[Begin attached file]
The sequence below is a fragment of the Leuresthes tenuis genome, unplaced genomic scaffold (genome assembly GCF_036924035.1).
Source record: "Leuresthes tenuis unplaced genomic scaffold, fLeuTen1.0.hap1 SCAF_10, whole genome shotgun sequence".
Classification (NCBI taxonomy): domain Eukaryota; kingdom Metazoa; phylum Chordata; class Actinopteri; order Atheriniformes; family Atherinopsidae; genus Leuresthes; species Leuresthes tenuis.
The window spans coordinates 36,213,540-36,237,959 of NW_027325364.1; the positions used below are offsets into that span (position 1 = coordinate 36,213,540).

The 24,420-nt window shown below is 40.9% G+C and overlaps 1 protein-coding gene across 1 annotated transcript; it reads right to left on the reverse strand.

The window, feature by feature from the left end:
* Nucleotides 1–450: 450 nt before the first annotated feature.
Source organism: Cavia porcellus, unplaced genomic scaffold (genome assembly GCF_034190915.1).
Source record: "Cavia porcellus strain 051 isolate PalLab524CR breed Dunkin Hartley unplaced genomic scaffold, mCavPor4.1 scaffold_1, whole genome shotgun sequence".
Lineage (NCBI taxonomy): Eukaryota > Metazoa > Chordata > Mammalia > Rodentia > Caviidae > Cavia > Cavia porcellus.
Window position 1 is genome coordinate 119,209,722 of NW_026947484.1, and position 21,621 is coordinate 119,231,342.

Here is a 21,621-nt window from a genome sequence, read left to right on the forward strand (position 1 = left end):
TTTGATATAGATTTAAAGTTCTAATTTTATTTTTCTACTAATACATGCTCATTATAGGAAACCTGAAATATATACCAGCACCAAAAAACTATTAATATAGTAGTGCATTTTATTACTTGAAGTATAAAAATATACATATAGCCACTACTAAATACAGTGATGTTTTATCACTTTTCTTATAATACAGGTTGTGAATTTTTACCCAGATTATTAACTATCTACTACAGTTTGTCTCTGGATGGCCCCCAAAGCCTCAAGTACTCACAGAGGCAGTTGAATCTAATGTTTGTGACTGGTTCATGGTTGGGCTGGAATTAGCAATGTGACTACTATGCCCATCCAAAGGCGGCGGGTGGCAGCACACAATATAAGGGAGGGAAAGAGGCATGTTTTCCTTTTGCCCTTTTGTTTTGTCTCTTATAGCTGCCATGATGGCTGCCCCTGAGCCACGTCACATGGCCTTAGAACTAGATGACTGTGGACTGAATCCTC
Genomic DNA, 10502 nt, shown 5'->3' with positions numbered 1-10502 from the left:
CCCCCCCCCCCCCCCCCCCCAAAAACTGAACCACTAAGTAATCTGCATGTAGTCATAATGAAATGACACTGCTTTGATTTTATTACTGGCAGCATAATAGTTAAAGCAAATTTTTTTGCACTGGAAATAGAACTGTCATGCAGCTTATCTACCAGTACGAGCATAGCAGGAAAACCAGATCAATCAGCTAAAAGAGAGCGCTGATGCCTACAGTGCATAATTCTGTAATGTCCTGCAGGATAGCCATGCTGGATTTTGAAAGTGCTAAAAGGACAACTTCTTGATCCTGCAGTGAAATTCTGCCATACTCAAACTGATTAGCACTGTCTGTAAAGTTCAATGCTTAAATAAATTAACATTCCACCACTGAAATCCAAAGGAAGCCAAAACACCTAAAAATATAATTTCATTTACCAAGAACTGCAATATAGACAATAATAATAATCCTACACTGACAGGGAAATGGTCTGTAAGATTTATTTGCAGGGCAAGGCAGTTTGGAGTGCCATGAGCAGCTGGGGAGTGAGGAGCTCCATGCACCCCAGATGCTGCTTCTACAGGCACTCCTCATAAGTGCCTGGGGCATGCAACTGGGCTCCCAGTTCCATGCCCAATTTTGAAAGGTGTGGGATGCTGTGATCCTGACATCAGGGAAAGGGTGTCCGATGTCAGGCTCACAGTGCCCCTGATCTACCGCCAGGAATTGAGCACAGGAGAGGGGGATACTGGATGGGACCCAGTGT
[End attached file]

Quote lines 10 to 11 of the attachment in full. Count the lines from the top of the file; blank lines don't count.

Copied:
Lineage (NCBI taxonomy): Eukaryota > Metazoa > Chordata > Mammalia > Rodentia > Caviidae > Cavia > Cavia porcellus.
Window position 1 is genome coordinate 119,209,722 of NW_026947484.1, and position 21,621 is coordinate 119,231,342.